Ruminating over the past, present, or future can be challenging, but there are strategies to manage it. Here are a few tips that can help.

Immersing yourself in deep thought or pondering over the past, present, or future situations can be a healthy way to sort through problems. It can also help you gain the self-awareness needed to move on from positive and negative life experiences.

When these thoughts become repetitive or focused only on the negative aspects, it could mean you’re experiencing rumination.

Experts do not consider rumination a mental health condition, but it can accompany conditions like anxiety, obsessive-compulsive disorder (OCD), and depression. Still, if it happens frequently or is particularly intense, it can cause distress and harm your mental well-being.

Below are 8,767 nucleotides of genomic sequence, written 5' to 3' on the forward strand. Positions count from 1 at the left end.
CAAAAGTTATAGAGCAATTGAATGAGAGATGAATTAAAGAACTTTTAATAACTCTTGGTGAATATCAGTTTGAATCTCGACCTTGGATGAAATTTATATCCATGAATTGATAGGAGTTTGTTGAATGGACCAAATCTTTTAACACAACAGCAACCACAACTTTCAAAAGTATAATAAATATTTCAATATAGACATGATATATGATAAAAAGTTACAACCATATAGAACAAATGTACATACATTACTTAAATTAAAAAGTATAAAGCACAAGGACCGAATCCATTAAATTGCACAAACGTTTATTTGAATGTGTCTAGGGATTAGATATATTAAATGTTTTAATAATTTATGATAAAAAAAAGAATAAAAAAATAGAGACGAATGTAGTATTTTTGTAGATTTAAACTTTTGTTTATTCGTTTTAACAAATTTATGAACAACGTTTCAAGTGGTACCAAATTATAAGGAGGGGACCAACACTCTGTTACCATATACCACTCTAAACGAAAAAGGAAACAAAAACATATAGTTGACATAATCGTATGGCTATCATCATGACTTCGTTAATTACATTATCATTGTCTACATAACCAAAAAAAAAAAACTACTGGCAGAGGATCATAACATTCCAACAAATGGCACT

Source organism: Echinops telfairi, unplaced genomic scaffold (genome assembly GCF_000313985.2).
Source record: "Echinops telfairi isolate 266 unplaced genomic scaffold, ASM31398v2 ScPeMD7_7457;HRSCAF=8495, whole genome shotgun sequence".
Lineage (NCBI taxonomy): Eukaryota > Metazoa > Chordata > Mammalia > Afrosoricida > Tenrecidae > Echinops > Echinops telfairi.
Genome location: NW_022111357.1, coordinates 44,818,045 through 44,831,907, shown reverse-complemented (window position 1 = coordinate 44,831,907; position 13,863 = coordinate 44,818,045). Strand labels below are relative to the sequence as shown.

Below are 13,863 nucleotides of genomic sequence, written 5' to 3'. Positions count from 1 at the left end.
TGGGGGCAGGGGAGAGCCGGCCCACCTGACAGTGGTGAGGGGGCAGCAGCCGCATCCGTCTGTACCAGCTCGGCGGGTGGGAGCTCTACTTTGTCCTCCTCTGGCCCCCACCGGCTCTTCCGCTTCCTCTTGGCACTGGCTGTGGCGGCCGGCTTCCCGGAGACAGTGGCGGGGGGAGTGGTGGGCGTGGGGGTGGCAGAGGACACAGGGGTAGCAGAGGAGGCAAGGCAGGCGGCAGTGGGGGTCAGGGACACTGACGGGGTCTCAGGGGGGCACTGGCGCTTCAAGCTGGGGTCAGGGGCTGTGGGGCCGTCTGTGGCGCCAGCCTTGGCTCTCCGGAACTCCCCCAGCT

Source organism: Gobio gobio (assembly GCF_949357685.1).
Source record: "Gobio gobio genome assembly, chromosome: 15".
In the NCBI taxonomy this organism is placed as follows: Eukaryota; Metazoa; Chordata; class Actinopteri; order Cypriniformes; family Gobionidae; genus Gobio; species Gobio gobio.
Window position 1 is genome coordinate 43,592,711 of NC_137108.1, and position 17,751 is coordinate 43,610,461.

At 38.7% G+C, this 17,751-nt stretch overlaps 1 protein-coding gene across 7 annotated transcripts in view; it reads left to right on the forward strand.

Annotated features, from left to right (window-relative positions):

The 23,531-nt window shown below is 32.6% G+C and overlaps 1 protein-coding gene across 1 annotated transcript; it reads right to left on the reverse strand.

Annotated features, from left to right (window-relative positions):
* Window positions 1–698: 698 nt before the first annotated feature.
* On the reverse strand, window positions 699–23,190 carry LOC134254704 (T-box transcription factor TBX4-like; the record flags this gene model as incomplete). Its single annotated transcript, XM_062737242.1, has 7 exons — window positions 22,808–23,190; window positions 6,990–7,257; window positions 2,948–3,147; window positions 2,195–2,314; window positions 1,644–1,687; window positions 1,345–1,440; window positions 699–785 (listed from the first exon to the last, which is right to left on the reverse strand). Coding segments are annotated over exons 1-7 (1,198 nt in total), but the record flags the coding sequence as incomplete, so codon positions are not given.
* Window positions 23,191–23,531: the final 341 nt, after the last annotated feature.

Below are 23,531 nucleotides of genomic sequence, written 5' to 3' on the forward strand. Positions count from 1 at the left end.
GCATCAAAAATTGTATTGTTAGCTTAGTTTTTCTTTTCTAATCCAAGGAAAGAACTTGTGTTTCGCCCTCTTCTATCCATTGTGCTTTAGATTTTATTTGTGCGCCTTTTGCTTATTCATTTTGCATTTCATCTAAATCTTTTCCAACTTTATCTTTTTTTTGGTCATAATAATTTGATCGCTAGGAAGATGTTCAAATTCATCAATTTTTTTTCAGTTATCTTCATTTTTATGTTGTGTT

If you’re experiencing unwanted rumination about something that happened in the past, a scenario that just happened, or an upcoming event or situation, you’re not alone. In reality, many people find themselves stuck in rumination mode occasionally.

Still, you probably want these thoughts to stop, whether you ruminate frequently or sporadically. If so, these tips might be a great place to start.

The actual event or situation that triggers rumination might seem like the root cause, but there are often other underlying reasons.

These may include:

  • an undiagnosed anxiety disorder
  • depression
  • perfectionism
  • other mental health conditions
  • personality traits